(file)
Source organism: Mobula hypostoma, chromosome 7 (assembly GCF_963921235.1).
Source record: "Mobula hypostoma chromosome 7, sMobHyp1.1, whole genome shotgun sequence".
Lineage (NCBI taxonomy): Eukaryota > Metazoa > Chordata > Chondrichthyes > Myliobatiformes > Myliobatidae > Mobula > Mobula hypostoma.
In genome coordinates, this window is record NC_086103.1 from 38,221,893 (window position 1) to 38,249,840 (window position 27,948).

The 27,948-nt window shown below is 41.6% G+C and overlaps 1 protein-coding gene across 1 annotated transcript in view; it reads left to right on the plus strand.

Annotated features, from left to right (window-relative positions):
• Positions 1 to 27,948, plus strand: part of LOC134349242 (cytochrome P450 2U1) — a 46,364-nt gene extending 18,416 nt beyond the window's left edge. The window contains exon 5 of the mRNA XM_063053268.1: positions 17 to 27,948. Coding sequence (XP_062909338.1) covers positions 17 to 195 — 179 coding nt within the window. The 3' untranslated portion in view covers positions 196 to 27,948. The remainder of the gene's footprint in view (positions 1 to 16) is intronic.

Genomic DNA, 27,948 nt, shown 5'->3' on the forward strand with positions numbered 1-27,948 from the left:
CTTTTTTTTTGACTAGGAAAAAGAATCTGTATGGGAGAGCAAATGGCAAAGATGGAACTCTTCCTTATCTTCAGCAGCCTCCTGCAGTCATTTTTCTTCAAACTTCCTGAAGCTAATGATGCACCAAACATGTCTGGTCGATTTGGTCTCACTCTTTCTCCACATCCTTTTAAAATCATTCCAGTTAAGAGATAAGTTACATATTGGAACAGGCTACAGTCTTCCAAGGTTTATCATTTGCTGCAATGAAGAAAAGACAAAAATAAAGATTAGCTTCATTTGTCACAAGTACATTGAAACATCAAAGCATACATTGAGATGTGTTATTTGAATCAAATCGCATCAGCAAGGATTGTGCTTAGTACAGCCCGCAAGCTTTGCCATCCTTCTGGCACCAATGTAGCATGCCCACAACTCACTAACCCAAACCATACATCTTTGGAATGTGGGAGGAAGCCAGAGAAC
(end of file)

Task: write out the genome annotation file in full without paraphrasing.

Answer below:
Source organism: Mobula hypostoma, chromosome 7 (assembly GCF_963921235.1).
Source record: "Mobula hypostoma chromosome 7, sMobHyp1.1, whole genome shotgun sequence".
Lineage (NCBI taxonomy): Eukaryota > Metazoa > Chordata > Chondrichthyes > Myliobatiformes > Myliobatidae > Mobula > Mobula hypostoma.
In genome coordinates, this window is record NC_086103.1 from 38,221,893 (window position 1) to 38,249,840 (window position 27,948).

The 27,948-nt window shown below is 41.6% G+C and overlaps 1 protein-coding gene across 1 annotated transcript in view; it reads left to right on the plus strand.

Annotated features, from left to right (window-relative positions):
• Positions 1 to 27,948, plus strand: part of LOC134349242 (cytochrome P450 2U1) — a 46,364-nt gene extending 18,416 nt beyond the window's left edge. The window contains exon 5 of the mRNA XM_063053268.1: positions 17 to 27,948. Coding sequence (XP_062909338.1) covers positions 17 to 195 — 179 coding nt within the window. The 3' untranslated portion in view covers positions 196 to 27,948. The remainder of the gene's footprint in view (positions 1 to 16) is intronic.

Genomic DNA, 27,948 nt, shown 5'->3' on the forward strand with positions numbered 1-27,948 from the left:
CTTTTTTTTTGACTAGGAAAAAGAATCTGTATGGGAGAGCAAATGGCAAAGATGGAACTCTTCCTTATCTTCAGCAGCCTCCTGCAGTCATTTTTCTTCAAACTTCCTGAAGCTAATGATGCACCAAACATGTCTGGTCGATTTGGTCTCACTCTTTCTCCACATCCTTTTAAAATCATTCCAGTTAAGAGATAAGTTACATATTGGAACAGGCTACAGTCTTCCAAGGTTTATCATTTGCTGCAATGAAGAAAAGACAAAAATAAAGATTAGCTTCATTTGTCACAAGTACATTGAAACATCAAAGCATACATTGAGATGTGTTATTTGAATCAAATCGCATCAGCAAGGATTGTGCTTAGTACAGCCCGCAAGCTTTGCCATCCTTCTGGCACCAATGTAGCATGCCCACAACTCACTAACCCAAACCATACATCTTTGGAATGTGGGAGGAAGCCAGAGAAC